Category Archives: Documentaries – Music
“Amy is the best film I’ve almost walked out on at the cinema. Not because it is a bad movie, but because I knew how it was going to end.
I knew how it was going to end before it started, of course, having witnessed the tragedy of Amy Winehouse’s dramatic rise and fall from the rabid perspective of the media not so long ago.
What makes the opening hour of Asif Kapadia’s earnest and heartfelt documentary so unbearable is that it brings Winehouse back to life so vividly. She fills the screen as a smart, funny, vulnerable, brash, beautiful, sublimely talented young artist, and it dawns on you that you’ll have to watch her die again from a different perspective, with greater knowledge of her as a human being, rather than just the addled tabloid caricature she eventually became…” Click here to read the full review (opens in a new tab)
Static, then focus on BBC One’s old revolving globe. The announcer tells us it’s time for a late look at the weather, and then over to poor old Michael Fish, who’s having trouble getting his “weather” to stick to the map of Britain.
Then it’s the Johnny Rotten show, who gives a brief introduction over the opening credits. In his distinctively sneering and lucid way, he gives a few thoughts on what it’s like to be in a band, how much hard work it is, concluding: “We managed to offend all the people we were fucking fed up with.”
Temple’s previous documentary about the Sex Pistols, 1980’s The Great Rock n’ Roll Swindle was biased in favor of the Pistol’s shamelessly self-promoting manager, Malcolm McLaren, and was perhaps made too close to the events and initial fame of the band.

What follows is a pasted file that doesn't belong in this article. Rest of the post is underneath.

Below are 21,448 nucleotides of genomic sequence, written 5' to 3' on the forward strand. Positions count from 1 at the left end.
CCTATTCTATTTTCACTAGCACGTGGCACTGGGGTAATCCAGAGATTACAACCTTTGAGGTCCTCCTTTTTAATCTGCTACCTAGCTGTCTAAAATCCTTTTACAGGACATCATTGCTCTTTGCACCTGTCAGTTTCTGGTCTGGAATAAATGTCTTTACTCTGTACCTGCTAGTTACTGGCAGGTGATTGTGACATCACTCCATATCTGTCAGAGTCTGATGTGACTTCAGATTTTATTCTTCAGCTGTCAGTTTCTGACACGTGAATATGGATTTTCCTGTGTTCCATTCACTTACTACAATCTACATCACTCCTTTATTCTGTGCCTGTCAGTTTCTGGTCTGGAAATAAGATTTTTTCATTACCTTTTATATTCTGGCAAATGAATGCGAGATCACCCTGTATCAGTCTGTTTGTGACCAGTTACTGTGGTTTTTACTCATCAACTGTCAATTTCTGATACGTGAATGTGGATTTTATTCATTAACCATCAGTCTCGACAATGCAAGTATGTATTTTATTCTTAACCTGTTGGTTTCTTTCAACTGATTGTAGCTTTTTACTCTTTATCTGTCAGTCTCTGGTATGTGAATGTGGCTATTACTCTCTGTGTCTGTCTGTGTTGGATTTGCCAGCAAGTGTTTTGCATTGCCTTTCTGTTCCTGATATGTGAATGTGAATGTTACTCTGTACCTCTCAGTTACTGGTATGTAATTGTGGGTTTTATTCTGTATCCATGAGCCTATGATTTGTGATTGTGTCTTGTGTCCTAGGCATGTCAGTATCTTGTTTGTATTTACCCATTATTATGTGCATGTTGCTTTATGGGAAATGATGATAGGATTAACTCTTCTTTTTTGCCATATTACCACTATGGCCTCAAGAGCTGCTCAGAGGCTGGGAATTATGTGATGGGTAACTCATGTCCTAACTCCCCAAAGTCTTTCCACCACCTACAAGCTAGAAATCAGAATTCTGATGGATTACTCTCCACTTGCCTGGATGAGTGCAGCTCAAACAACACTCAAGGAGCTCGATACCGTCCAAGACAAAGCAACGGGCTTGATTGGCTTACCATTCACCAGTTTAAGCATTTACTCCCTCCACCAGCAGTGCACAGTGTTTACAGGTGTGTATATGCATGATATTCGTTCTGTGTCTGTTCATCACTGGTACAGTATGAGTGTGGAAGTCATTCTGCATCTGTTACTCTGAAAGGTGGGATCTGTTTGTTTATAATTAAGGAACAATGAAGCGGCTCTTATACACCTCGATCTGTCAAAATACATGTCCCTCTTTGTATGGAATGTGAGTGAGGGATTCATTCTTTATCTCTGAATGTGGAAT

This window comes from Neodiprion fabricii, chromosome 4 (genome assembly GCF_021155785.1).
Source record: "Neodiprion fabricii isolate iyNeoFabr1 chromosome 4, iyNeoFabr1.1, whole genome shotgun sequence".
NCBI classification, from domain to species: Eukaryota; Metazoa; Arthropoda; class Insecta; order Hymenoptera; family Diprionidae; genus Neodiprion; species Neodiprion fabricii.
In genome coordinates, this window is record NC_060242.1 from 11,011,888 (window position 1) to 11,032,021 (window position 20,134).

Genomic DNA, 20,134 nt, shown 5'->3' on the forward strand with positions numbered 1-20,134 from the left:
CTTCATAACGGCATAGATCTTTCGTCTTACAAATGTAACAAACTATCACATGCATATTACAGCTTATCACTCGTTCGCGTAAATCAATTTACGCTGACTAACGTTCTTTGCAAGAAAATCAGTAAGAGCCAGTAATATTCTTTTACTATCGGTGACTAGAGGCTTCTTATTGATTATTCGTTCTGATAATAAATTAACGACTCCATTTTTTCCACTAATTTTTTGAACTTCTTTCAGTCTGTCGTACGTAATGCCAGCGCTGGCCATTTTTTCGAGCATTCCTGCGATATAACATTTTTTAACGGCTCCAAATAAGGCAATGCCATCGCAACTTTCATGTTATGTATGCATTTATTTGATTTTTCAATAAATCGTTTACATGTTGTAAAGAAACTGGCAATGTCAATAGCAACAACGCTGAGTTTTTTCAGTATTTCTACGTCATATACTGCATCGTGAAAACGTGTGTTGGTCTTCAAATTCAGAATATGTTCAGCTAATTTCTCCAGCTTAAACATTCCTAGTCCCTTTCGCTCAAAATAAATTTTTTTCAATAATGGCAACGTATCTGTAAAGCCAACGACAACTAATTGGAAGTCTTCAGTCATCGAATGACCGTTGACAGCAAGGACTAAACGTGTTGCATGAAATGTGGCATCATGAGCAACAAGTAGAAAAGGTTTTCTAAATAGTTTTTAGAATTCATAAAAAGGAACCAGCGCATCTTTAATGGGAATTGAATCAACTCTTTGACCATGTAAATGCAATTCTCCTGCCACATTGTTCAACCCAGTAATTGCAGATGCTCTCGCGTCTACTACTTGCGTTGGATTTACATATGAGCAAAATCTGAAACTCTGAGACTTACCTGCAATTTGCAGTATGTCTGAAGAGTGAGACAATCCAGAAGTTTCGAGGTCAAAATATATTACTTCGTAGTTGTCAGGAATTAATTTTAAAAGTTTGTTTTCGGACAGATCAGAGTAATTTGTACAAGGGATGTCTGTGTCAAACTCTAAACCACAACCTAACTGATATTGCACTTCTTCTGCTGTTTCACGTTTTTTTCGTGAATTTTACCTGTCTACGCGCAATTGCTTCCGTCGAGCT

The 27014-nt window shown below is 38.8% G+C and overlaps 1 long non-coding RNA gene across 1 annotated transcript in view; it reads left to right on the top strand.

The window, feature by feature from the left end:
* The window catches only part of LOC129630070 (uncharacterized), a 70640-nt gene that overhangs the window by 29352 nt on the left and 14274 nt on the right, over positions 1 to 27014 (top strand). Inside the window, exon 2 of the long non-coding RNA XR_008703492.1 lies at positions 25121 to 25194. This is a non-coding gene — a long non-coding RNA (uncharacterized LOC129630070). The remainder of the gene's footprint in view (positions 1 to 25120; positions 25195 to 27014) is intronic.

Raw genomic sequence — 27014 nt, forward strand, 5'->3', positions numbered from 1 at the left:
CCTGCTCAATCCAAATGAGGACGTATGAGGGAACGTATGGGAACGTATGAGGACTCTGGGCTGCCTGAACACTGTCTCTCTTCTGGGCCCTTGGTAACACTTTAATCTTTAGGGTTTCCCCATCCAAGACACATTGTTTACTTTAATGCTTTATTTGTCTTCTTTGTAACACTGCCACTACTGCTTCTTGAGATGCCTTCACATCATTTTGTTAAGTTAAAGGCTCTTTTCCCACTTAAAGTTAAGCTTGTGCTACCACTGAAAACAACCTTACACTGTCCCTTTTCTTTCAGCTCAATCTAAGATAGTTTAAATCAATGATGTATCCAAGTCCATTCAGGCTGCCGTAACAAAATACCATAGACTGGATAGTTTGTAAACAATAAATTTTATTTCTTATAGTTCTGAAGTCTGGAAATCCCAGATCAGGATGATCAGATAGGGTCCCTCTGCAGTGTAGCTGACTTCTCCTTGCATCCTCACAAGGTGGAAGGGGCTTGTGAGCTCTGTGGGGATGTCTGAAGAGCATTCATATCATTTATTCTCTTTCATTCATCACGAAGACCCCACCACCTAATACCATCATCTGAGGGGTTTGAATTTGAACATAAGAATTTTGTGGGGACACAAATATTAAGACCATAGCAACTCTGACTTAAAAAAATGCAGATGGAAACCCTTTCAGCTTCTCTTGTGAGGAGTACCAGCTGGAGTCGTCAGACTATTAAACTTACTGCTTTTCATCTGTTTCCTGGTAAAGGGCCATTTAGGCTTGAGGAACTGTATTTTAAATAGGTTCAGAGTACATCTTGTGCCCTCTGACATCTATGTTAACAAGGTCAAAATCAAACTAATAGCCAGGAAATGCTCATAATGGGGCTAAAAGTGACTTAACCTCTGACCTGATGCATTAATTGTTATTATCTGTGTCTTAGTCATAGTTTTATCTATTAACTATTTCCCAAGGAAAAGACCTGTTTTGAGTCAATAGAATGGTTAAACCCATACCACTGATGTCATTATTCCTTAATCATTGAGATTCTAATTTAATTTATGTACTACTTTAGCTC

The Filth and the Fury looks at the Sex Pistols phenomenon down the length of a further twenty years of history, and Temple allows the remaining band members to tell their side of the story, albeit in silhouette, as if they’re somehow protecting their identities.
As you’d expect, Johnny Rotten (aka John Lydon, now making lucrative butter commercials) gets most of the choice lines, although guitarist Steve Jones, who instigated the scandalised “Filth and the Fury” headlines by swearing on live TV, runs Rotten a pretty close second.
Rotten’s voice and viewpoint is the dominant force, and he also gives a narrative of Britain in the Seventies. A grotty, wheezing, failing country of derelict tenements and grim blocks of flats, betrayed by a Labour government out of touch with what is going on in the country around them. (….!)
It’s a Britain of grim, relentless unemployment and rubbish piled up in the streets, riots and powercuts. “When you feel powerless, you will grab any power you can to retain some kind of self respect.”
Rotten describes this time of social upheaval as the seed of the Sex Pistols; as he says: “I don’t think you can explain how things happen, other than sometimes they just should. The Sex Pistols should have happened, and did.”
These opening moments are perhaps the strongest part of the documentary, giving such an urgent feel of time and place, the newsreel footage intercut with TV commercials for Cadburys Flake and soap powder, and clips of Laurence Olivier being deliciously despicable as Richard III. (Rotten likens his stage performances to Olivier’s.)
This feels like the Britain I grew up in, even though I was a few days short of my first birthday when Sid Vicious died, so wasn’t really conscious of the world around me until well into the early Eighties. But the country felt the same to me as it looks like in this opening montage, and a lot of the detritus from the Seventies washed through ato my childhood – the telly still finished at midnight, Charley the cat was still telling us not to go off with strangers, and men in tights were still teaching us the green cross code.